Peter van der Merwe, the former South Africa captain, has died at the age of 75 in Port Elizabeth. He had been in poor health, Cricket South Africa said.
Van der Merwe played 15 Tests for South Africa, from 1963 to 1967, and captained in eight of them, leading the team to a series victory in England in 1965 and their first ever series victory over Australia in 1966-67. He was originally a left-arm spinner and later developed into a middle-order batsman.
After retiring, he served as South Africa's chairman of selectors when they were re-admitted to international cricket in 1991, for the tour of India and the 1992 World Cup. He also served as an ICC match referee from 1992 to 1999.
Jacques Faul, the acting CSA chief executive, said van der Merwe had played a vital role as a cricketer and administrator. "Peter made an immense contribution to South African cricket both on and off the field," he said. "He played a major role in changing the mindset of South African cricket from a defensive to an attacking style of play. He was hugely popular with and respected by his players."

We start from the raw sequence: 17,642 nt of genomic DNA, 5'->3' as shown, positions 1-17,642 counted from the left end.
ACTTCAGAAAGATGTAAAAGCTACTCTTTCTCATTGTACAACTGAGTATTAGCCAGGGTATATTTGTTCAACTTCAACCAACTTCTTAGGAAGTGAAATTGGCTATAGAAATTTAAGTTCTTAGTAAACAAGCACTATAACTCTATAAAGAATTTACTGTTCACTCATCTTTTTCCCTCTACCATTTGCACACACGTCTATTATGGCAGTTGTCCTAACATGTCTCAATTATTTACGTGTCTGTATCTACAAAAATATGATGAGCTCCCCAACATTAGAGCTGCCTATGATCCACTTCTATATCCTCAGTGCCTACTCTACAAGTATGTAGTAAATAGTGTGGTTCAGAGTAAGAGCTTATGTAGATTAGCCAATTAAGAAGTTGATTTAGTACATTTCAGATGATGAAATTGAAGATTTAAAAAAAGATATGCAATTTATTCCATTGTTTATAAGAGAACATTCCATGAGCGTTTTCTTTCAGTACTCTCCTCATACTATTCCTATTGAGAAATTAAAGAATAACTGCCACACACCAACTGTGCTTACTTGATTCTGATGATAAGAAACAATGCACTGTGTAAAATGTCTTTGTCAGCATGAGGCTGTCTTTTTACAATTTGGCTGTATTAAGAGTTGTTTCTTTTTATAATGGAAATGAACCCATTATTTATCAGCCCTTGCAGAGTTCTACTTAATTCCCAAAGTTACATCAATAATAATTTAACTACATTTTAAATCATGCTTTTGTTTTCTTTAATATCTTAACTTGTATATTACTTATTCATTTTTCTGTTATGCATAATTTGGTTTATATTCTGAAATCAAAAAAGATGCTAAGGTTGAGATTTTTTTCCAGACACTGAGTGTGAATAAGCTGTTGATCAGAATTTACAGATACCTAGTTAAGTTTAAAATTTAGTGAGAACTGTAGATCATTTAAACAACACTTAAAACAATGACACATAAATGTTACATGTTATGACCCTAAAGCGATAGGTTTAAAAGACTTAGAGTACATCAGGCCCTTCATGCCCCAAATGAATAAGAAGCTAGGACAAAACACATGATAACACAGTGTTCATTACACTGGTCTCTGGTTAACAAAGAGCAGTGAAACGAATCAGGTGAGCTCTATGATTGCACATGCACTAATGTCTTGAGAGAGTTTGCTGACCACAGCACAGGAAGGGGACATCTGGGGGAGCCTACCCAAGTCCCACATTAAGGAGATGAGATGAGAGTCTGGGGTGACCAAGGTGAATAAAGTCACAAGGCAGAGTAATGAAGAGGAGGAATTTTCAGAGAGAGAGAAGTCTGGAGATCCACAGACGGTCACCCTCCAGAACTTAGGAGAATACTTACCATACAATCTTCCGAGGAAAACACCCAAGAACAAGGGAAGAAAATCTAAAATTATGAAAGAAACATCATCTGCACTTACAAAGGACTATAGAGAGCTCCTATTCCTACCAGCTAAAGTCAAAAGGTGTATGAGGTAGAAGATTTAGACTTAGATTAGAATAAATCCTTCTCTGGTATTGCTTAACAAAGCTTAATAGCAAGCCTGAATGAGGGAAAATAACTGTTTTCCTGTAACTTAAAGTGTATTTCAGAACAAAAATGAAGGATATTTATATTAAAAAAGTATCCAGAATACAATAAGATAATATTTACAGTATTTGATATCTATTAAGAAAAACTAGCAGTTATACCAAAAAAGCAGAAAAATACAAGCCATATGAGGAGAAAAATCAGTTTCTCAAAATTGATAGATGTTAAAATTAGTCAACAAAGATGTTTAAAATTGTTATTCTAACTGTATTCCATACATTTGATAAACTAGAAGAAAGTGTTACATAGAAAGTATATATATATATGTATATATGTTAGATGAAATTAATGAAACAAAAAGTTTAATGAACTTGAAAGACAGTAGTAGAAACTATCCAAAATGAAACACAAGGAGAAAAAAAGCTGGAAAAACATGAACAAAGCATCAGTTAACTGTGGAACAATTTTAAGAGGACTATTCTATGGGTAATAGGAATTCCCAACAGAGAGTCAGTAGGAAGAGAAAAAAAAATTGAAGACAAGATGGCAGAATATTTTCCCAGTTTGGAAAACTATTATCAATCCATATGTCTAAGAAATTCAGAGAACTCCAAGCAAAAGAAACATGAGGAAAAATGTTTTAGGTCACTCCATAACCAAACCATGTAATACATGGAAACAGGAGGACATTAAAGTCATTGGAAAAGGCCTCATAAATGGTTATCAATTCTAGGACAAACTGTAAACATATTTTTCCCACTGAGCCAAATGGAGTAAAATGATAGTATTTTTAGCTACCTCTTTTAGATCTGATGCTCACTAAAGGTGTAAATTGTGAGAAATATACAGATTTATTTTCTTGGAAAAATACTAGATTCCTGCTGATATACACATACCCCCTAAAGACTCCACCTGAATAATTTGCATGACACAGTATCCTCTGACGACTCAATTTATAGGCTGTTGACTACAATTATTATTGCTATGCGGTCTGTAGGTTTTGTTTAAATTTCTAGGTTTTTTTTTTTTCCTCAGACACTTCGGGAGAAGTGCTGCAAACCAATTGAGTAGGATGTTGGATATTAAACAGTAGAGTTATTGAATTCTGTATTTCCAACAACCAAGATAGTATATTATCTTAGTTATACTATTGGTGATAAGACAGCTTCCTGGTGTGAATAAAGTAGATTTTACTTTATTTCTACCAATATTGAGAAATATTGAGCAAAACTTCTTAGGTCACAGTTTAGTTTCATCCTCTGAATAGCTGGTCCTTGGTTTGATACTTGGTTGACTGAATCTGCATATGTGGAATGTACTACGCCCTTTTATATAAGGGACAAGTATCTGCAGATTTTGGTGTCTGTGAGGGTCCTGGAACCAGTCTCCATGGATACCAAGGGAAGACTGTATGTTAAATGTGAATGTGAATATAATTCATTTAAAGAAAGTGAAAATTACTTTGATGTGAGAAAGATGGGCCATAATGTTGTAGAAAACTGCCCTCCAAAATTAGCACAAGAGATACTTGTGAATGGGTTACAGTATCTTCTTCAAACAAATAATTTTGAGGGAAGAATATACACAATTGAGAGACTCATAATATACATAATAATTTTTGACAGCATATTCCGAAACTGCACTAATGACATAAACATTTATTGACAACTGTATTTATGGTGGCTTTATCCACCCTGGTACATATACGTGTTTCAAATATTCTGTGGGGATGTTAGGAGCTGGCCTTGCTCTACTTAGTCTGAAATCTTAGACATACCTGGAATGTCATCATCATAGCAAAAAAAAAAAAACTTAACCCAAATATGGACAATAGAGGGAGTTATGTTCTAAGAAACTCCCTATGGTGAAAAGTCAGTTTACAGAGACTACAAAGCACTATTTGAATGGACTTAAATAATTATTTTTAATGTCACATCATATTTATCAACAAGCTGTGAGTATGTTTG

The Eastern Province Cricket Board president Graeme Sauls also paid tribute: "I was very sad to hear that Peter van der Merwe had passed away after a long illness. It is ironic that I have just finished reading the autobiography of Peter Pollock and he speaks fondly of his former shrewd South African captain who led South Africa to series wins against England in 1965 and against Australia in 1966-67. Peter, of course, also represented and captained EP during his playing days and I would like to on behalf of everyone involved in Eastern Province Cricket to extend our heartfelt condolences to Peter's family."